The Potala Palace in Tibet
The Potala Palace is located in Lhasa, Tibet. It is named after Mount Potalaka and was the chief residence of the Dalai Lama until the 14th Dalai Lama fled to Dharamsala, India, during the 1959 Tibetan uprising. It stands as a symbol of Tibetan Buddhism, built on the Red Mountain at an altitude of 3,700 meters.
Lozang Gyatso, the Great Fifth Dalai Lama, started the construction of the Potala Palace in 1645 after one of his spiritual advisers, Konchog Chophel (d. 1646), pointed out that the site was ideal as a seat of government, situated as it is between Drepung and Sera monasteries and the old city of Lhasa. It may overlay the remains of an earlier fortress, called the White or Red Palace, on the site built by Songtsen Gampo in 637.
Today, the Potala Palace is a museum and was recognized as an UNESCO World Heritage Site in 1994. Below you will find some beautiful photographs of this incredible palace along with additional facts and figures. Enjoy!
The building measures 400 metres east-west and 350 metres north-south, with sloping stone walls averaging 3 m. thick, and 5 m. (more than 16 ft) thick at the base, and with copper poured into the foundations to help proof it against earthquakes. [Source]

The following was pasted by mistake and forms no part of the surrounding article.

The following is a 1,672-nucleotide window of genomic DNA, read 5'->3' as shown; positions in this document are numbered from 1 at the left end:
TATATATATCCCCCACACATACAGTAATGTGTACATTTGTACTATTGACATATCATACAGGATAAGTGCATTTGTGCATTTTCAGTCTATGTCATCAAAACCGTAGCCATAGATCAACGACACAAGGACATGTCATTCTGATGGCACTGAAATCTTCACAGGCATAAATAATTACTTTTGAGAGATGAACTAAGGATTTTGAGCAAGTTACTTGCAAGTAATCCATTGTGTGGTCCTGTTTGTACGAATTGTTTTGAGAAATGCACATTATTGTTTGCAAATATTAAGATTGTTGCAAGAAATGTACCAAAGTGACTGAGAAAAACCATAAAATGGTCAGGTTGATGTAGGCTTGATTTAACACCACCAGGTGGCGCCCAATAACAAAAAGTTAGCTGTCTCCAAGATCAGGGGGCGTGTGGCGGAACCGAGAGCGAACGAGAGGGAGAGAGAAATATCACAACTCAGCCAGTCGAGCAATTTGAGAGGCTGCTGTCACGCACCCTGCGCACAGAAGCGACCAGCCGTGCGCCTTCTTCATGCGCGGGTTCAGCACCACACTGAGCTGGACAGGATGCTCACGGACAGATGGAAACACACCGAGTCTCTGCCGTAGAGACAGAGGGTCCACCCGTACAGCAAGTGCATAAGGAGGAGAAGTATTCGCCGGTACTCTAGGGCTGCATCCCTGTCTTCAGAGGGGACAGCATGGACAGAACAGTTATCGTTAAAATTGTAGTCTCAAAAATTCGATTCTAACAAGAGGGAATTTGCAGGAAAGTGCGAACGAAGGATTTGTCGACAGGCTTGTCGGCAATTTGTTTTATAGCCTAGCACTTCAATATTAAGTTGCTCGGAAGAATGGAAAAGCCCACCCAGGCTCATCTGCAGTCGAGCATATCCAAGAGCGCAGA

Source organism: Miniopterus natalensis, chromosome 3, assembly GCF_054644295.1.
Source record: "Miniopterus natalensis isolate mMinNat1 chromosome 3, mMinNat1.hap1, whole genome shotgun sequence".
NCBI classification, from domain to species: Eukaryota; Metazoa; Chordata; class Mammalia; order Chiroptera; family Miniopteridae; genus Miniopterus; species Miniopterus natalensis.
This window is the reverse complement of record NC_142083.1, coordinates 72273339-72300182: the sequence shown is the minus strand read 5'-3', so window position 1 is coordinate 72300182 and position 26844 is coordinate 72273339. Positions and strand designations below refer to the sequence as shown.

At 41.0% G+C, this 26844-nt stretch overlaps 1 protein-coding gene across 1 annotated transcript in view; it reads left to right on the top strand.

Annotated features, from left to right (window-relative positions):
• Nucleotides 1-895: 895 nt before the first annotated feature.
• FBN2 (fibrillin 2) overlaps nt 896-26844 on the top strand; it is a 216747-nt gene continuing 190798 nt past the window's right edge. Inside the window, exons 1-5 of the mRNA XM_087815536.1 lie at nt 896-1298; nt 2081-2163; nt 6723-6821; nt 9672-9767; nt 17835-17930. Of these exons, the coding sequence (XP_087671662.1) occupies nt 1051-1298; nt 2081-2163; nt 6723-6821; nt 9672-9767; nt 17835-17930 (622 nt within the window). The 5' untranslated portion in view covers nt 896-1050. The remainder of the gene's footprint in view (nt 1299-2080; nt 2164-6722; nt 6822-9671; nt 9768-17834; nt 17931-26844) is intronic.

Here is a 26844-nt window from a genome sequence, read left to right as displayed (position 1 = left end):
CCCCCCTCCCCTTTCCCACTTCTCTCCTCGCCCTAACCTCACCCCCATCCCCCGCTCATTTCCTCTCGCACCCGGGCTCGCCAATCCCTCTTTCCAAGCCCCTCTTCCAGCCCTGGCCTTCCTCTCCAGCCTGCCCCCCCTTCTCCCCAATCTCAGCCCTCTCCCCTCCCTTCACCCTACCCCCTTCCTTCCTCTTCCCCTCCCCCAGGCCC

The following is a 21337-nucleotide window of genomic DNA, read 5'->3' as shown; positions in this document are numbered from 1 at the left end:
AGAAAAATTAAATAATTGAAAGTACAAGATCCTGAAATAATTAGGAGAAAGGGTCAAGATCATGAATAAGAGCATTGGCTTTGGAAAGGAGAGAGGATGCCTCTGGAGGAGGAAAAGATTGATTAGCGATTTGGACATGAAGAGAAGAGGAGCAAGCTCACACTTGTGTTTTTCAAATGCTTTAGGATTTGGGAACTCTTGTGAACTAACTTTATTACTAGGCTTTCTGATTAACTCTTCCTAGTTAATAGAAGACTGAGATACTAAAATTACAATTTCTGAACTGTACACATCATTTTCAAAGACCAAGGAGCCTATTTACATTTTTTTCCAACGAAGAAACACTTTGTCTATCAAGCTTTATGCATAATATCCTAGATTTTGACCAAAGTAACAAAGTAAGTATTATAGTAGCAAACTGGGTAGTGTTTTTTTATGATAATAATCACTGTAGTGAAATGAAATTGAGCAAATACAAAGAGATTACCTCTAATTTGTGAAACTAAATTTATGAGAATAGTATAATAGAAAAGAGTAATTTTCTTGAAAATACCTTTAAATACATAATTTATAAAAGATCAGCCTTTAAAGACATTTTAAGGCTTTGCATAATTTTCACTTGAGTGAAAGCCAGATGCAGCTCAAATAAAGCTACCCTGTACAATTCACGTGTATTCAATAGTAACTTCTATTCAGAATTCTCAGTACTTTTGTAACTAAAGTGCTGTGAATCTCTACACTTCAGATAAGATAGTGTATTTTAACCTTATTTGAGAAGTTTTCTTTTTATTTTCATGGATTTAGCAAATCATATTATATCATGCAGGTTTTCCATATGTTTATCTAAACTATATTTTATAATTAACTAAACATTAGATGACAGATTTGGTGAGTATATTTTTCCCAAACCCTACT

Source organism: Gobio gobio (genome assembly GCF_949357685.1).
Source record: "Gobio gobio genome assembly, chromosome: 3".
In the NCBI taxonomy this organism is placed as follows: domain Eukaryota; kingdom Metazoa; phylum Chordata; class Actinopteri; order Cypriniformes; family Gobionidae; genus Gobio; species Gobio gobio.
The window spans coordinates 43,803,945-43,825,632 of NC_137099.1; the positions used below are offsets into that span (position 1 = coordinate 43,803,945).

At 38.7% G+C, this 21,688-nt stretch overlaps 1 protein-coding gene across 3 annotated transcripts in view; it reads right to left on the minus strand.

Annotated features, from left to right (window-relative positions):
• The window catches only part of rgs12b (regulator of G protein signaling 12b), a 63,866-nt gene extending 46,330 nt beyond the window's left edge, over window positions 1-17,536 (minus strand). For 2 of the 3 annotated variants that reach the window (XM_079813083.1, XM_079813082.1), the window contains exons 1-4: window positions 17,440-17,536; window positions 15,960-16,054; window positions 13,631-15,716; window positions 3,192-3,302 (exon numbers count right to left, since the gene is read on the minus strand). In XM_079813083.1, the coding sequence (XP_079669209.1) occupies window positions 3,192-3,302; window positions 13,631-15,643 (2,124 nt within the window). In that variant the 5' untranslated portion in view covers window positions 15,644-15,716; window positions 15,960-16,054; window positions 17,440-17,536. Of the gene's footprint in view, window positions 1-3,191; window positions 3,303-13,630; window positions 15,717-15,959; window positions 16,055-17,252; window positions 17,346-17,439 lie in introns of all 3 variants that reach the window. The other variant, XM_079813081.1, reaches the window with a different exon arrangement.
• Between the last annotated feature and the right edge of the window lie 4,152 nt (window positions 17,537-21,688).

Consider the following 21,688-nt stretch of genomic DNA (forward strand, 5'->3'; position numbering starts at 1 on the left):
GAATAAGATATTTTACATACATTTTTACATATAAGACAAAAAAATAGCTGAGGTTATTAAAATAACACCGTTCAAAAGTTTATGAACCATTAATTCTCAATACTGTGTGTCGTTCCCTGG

Thirteen stories of buildings – containing over 1,000 rooms, 10,000 shrines and about 200,000 statues – soar 117 metres (384 ft) on top of Marpo Ri, the “Red Hill”, rising more than 300 m (about 1,000 ft) in total above the valley floor. [Source]
This central member of Potala is called the “red palace” from its crimson colour, which distinguishes it from the rest. It contains the principal halls and chapels and shrines of past Dalai Lamas. [Source]
The White Palace or Potrang Karpo is the part of the Potala Palace that makes up the living quarters of the Dalai Lama. The first White Palace was built during the lifetime of the Fifth Dalai Lama and he and his government moved into it in 1649. It then was extended to its size today by the thirteenth Dalai Lama in the early twentieth century. The palace was for secular uses and contained the living quarters, offices, the seminary and the printing house.
The yellow building at the side of the White Palace in the courtyard between the main palaces houses giant banners embroidered with holy symbols which hung across the south face of the Potala during New Year festivals. [Source]
The number of visitors to the palace was restricted to 1,600 a day, with opening hours reduced to six hours daily to avoid over-crowding from 1 May 2003. Visits to the structure’s roof was banned after restoration works were completed in 2006 to avoid further structural damage. Visitorship quotas were raised to 2,300 daily to accommodate a 30% increase in visitorship since the opening of the Qingzang railway into Lhasa on 1 July 2006, but the quota is often reached by mid-morning. [Source]
If you enjoyed this post, the Sifter highly recommends: